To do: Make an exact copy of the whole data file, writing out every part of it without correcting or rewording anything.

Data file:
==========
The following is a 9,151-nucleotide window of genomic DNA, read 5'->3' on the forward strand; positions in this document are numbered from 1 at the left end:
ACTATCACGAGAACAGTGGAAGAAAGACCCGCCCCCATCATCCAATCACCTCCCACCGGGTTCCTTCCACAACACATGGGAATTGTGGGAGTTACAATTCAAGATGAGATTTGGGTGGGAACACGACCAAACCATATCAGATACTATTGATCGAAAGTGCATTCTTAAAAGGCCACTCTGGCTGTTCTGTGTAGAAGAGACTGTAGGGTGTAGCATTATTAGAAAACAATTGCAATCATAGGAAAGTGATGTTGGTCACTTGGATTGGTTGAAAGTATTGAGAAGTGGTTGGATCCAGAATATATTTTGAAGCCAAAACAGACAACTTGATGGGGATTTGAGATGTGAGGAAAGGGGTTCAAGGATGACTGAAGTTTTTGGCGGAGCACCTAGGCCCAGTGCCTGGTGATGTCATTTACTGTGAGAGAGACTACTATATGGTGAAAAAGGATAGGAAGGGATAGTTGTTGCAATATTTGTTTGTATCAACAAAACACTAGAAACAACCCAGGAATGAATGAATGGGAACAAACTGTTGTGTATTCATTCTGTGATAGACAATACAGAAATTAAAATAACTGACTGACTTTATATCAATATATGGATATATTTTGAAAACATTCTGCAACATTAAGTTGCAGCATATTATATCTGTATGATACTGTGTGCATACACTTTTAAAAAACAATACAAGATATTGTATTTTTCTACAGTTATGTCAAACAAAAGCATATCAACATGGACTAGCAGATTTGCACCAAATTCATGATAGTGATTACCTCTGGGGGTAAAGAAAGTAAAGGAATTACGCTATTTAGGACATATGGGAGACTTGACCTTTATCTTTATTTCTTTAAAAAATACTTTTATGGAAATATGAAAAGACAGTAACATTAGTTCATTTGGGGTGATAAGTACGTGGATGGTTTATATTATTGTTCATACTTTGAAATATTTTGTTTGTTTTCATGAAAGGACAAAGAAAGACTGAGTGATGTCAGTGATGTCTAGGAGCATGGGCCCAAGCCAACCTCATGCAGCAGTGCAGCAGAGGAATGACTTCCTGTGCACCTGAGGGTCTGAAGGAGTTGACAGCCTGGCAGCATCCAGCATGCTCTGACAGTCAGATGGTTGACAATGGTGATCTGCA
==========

The following is a 9,151-nucleotide window of genomic DNA, read 5'->3' on the forward strand; positions in this document are numbered from 1 at the left end:
ACTATCACGAGAACAGTGGAAGAAAGACCCGCCCCCATCATCCAATCACCTCCCACCGGGTTCCTTCCACAACACATGGGAATTGTGGGAGTTACAATTCAAGATGAGATTTGGGTGGGAACACGACCAAACCATATCAGATACTATTGATCGAAAGTGCATTCTTAAAAGGCCACTCTGGCTGTTCTGTGTAGAAGAGACTGTAGGGTGTAGCATTATTAGAAAACAATTGCAATCATAGGAAAGTGATGTTGGTCACTTGGATTGGTTGAAAGTATTGAGAAGTGGTTGGATCCAGAATATATTTTGAAGCCAAAACAGACAACTTGATGGGGATTTGAGATGTGAGGAAAGGGGTTCAAGGATGACTGAAGTTTTTGGCGGAGCACCTAGGCCCAGTGCCTGGTGATGTCATTTACTGTGAGAGAGACTACTATATGGTGAAAAAGGATAGGAAGGGATAGTTGTTGCAATATTTGTTTGTATCAACAAAACACTAGAAACAACCCAGGAATGAATGAATGGGAACAAACTGTTGTGTATTCATTCTGTGATAGACAATACAGAAATTAAAATAACTGACTGACTTTATATCAATATATGGATATATTTTGAAAACATTCTGCAACATTAAGTTGCAGCATATTATATCTGTATGATACTGTGTGCATACACTTTTAAAAAACAATACAAGATATTGTATTTTTCTACAGTTATGTCAAACAAAAGCATATCAACATGGACTAGCAGATTTGCACCAAATTCATGATAGTGATTACCTCTGGGGGTAAAGAAAGTAAAGGAATTACGCTATTTAGGACATATGGGAGACTTGACCTTTATCTTTATTTCTTTAAAAAATACTTTTATGGAAATATGAAAAGACAGTAACATTAGTTCATTTGGGGTGATAAGTACGTGGATGGTTTATATTATTGTTCATACTTTGAAATATTTTGTTTGTTTTCATGAAAGGACAAAGAAAGACTGAGTGATGTCAGTGATGTCTAGGAGCATGGGCCCAAGCCAACCTCATGCAGCAGTGCAGCAGAGGAATGACTTCCTGTGCACCTGAGGGTCTGAAGGAGTTGACAGCCTGGCAGCATCCAGCATGCTCTGACAGTCAGATGGTTGACAATGGTGATCTGCA